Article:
NCAA backs down, gives former Marine green light to play football

Posted at 11:21 AM, Aug 20, 2013
and last updated 2013-08-20 11:38:06-04

( — The NCAA had some good news Monday for former Marine Steven Rhodes — it has decided to bend a bylaw that barred Rhodes from playing college football, to allow him to participate in his freshman season at Middle Tennessee State this year.

“As a part of its continued review of Steven Rhodes’ eligibility, NCAA staff determined he may play immediately. Additionally, he will maintain all four years of his eligibility. Throughout this process, NCAA staff worked closely with Middle Tennessee State University, and we appreciate the school’s partnership,” said Kevin Lennon, NCAA vice president of academic and membership affairs, in a statement.

Lennon also said that the NCAA’s members would continue to examine the organized competition rules, especially as they impact those returning from military service.

Previous: NCAA says Marine can’t play football this year because he played in military recreational league

According to current NCAA bylaws, Rhodes would not have been eligible to play Division I football for a few more years because of the football games he played for fun during his five years as an active-duty Marine. NCAA bylaw essentially states that if a player does not enroll in a university within a year of graduating from high school, he or she will be charged a year of eligibility for every academic year of participation in “organized competition.”

Rhodes is entering his first year at Middle Tennessee State University. During the summer, he expressed interest in joining the Blue Devils football team as a walk-on player. He had played in high school, but that was nearly seven years ago, and to Rhodes, the recreational games he played during his years of service hardly counted as experience.

“It was basically, just like an intramural league,” Rhodes told CNN’s Ashleigh Banfield on Monday. “Whenever we had time, we would play. If we didn’t, if our workload didn’t commit, we couldn’t play. It was just something to take out a little stress, and build camaraderie between troops and give us some physical fitness.”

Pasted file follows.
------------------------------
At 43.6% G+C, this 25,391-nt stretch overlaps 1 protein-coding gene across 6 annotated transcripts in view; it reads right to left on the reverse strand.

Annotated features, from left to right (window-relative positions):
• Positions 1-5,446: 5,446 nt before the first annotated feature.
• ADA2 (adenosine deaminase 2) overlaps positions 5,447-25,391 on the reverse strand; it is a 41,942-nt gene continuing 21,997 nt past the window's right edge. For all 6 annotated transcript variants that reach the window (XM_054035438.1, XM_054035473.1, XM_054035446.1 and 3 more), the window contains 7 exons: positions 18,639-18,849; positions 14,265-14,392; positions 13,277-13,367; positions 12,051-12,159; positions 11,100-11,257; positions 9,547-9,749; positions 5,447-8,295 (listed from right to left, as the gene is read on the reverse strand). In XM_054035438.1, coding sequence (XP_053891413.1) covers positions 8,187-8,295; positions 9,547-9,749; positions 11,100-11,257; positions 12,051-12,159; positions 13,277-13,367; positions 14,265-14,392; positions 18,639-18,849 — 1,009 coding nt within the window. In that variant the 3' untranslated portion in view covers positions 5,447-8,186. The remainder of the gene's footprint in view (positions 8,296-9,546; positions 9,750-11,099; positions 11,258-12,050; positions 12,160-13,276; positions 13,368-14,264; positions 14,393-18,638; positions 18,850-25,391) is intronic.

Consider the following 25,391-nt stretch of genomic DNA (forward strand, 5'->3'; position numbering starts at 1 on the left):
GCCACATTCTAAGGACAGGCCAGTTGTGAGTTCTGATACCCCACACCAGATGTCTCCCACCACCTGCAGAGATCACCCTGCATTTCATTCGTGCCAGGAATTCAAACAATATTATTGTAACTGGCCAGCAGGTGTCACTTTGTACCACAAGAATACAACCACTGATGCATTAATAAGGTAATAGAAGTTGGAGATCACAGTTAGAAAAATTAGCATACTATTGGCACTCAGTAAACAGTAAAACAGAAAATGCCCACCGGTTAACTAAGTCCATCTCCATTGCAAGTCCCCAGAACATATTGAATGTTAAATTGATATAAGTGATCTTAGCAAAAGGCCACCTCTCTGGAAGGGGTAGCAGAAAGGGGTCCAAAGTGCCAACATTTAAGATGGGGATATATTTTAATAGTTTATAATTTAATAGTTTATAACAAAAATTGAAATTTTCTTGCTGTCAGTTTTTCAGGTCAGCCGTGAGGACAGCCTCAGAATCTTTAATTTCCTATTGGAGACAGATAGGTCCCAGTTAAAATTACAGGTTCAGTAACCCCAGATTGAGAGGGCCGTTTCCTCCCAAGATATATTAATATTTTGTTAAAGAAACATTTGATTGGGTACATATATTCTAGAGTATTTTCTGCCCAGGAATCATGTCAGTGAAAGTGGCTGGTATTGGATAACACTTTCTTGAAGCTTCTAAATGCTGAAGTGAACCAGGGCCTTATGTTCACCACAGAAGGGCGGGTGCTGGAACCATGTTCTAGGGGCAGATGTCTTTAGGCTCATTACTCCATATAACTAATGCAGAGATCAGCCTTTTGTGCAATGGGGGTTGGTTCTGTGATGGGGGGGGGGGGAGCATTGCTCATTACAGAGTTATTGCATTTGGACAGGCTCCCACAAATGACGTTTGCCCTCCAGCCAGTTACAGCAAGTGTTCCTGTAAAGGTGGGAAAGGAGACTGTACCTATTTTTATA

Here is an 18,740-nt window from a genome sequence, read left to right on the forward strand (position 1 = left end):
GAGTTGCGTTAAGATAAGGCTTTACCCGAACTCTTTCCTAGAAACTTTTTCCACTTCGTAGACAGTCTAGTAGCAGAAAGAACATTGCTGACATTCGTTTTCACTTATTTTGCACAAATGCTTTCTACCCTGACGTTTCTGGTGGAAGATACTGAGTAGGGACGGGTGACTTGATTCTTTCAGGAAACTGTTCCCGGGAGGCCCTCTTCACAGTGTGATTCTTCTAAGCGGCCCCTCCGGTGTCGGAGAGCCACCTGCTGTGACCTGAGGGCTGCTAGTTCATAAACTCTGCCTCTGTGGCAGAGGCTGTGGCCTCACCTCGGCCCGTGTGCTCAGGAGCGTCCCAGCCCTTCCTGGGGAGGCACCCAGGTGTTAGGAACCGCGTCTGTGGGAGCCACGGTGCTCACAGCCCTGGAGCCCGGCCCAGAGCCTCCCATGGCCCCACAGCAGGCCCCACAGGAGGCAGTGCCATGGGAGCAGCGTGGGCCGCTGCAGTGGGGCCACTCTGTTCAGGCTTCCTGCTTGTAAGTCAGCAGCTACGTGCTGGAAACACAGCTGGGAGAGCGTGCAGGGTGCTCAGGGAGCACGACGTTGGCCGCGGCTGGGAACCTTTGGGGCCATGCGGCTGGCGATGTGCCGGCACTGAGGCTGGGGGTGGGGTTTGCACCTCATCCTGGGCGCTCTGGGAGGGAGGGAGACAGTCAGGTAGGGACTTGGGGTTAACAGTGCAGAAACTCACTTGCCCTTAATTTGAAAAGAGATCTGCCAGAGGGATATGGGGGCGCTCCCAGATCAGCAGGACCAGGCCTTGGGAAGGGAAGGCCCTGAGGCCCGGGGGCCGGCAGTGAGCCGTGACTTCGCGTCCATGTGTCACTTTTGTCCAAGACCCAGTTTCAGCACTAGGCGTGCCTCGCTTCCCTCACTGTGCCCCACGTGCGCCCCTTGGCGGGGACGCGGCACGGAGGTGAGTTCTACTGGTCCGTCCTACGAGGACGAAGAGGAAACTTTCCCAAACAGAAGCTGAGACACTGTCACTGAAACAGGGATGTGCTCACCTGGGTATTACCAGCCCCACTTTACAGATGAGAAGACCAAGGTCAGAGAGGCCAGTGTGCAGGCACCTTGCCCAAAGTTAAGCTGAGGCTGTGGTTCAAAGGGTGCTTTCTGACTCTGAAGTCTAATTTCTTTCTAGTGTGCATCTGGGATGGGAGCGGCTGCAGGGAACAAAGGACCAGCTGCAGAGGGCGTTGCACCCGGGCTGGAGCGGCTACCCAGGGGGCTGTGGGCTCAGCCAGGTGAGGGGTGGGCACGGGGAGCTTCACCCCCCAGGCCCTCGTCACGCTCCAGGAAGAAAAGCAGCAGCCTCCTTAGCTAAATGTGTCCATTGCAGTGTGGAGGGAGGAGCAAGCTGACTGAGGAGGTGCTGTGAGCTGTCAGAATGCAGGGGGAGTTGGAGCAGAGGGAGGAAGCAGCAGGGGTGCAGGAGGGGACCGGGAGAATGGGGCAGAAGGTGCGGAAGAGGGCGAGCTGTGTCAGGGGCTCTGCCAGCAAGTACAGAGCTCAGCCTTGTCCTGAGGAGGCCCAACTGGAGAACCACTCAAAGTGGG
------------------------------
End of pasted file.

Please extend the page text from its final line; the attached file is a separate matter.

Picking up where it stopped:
So when he started attending preseason camps, both Rhodes and the coaching staff were hopeful.

“There’s no doubt he can help us on special teams, and then we can find a place for him,” MTSU Coach Rick Stockstill told USA Today. “He is learning defensive end, and he looks like he can come off the edge. We could always move him back to offense and develop him there, maybe do that next spring.”

In Rhodes’ case, NCAA bylaw would have cost him two years of eligibility for his two years of playing during his time in the Marines, and it would have forced him to red shirt this season.

The rule itself raises a lot of questions: What exactly is “organized competition?” According to Rhodes’ description of the games on base, he thought they were anything but organized.

“There were good, talented players here and there, but as a whole, it wasn’t on a competitive level,” Rhodes told CNN.

An earlier version of the bylaw contained provisions for prospective student-athletes enrolled in the military, but several revisions effectively edited that clause out.

Even before Monday’s decision, Rhodes was hopeful that, with the help of the MTSU staff and the understanding of the NCAA, he would be on the field soon.

“MTSU is behind me 100 percent and they’re working day and night trying to get this solved,” Rhodes told CNN. “And I believe it will work out in my favor.”